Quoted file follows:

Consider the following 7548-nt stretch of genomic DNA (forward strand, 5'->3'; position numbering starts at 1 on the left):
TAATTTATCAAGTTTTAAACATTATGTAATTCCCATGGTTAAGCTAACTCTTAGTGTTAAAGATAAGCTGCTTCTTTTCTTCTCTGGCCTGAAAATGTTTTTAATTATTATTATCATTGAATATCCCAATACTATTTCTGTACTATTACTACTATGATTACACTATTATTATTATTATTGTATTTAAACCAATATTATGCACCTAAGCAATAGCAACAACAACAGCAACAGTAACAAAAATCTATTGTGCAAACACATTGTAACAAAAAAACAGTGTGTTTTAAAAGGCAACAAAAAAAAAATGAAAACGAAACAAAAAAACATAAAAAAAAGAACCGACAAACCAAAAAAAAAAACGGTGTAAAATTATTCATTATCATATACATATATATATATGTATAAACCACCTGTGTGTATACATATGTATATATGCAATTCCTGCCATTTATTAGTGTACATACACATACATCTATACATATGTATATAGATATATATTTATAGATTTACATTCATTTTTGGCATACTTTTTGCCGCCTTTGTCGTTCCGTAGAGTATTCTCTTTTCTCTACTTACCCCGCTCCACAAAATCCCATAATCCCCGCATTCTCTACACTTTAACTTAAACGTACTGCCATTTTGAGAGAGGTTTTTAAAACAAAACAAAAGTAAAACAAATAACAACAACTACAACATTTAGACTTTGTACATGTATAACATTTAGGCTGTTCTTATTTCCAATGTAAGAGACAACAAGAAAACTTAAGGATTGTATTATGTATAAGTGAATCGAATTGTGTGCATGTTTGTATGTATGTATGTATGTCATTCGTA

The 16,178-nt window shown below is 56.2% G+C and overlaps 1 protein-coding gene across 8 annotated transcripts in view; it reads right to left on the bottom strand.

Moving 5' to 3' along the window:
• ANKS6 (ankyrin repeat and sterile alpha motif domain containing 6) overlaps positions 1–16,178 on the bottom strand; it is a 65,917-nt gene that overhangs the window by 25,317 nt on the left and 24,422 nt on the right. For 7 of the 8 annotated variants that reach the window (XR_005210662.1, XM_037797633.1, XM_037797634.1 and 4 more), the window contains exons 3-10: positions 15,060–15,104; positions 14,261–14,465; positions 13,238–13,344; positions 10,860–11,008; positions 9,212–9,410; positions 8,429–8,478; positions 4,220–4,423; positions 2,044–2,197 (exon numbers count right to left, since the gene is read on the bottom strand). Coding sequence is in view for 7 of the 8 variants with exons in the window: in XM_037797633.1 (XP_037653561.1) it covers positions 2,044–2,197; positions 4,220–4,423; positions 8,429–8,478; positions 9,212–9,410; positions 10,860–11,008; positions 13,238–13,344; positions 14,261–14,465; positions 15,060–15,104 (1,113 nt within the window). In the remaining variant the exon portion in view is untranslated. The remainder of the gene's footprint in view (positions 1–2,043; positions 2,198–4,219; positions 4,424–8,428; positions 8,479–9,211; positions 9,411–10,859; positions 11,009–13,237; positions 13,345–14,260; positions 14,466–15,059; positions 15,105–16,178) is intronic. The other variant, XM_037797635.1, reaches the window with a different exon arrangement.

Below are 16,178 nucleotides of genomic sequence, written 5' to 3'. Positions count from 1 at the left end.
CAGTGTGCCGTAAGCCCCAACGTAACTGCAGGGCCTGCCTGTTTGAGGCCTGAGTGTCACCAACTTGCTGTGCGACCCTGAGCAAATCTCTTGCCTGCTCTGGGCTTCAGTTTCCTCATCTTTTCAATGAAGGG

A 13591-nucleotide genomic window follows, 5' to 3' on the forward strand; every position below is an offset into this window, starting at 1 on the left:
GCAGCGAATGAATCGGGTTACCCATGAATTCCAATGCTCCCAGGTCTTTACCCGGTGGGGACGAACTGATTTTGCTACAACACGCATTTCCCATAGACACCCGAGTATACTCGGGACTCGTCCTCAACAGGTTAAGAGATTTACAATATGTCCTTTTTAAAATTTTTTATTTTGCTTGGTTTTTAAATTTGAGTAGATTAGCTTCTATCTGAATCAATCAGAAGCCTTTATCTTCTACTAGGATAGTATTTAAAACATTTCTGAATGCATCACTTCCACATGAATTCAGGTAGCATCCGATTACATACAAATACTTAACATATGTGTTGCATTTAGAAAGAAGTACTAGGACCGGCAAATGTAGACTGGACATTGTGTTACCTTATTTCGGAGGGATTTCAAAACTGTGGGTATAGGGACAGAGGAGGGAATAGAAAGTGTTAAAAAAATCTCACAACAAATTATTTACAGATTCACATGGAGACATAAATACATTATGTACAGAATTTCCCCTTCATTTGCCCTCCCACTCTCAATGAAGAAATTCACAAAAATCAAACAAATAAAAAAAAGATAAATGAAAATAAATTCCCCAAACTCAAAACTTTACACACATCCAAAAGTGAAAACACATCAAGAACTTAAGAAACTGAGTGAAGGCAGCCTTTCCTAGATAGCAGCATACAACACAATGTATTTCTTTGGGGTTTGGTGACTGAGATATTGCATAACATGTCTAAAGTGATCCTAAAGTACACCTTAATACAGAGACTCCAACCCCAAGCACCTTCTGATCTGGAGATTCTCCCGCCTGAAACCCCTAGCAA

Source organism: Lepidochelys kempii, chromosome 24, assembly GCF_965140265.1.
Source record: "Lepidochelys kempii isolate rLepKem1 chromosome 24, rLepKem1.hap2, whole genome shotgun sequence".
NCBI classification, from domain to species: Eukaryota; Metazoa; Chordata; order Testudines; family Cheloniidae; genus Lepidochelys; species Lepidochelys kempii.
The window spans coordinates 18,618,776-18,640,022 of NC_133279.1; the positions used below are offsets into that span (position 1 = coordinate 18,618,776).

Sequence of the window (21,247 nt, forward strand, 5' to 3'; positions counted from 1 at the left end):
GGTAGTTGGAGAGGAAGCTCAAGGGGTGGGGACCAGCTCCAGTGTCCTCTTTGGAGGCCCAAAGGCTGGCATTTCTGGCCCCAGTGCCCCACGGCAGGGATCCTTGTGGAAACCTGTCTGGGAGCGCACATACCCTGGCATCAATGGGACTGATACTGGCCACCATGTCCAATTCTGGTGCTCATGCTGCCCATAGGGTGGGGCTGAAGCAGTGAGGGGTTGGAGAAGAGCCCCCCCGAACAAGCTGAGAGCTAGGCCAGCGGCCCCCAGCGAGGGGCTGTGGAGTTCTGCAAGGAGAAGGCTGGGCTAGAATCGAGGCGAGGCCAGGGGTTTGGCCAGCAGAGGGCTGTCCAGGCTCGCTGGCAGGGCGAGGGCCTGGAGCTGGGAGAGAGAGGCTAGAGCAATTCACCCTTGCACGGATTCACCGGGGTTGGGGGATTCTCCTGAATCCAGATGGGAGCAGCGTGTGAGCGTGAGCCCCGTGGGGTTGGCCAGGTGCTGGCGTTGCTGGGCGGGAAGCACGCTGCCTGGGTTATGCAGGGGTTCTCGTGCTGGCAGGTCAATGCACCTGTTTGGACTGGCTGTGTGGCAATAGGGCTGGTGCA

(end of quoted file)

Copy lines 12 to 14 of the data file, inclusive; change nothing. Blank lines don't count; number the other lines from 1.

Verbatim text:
NCBI classification, from domain to species: Eukaryota; Metazoa; Chordata; order Testudines; family Cheloniidae; genus Lepidochelys; species Lepidochelys kempii.
The window spans coordinates 18,618,776-18,640,022 of NC_133279.1; the positions used below are offsets into that span (position 1 = coordinate 18,618,776).

Sequence of the window (21,247 nt, forward strand, 5' to 3'; positions counted from 1 at the left end):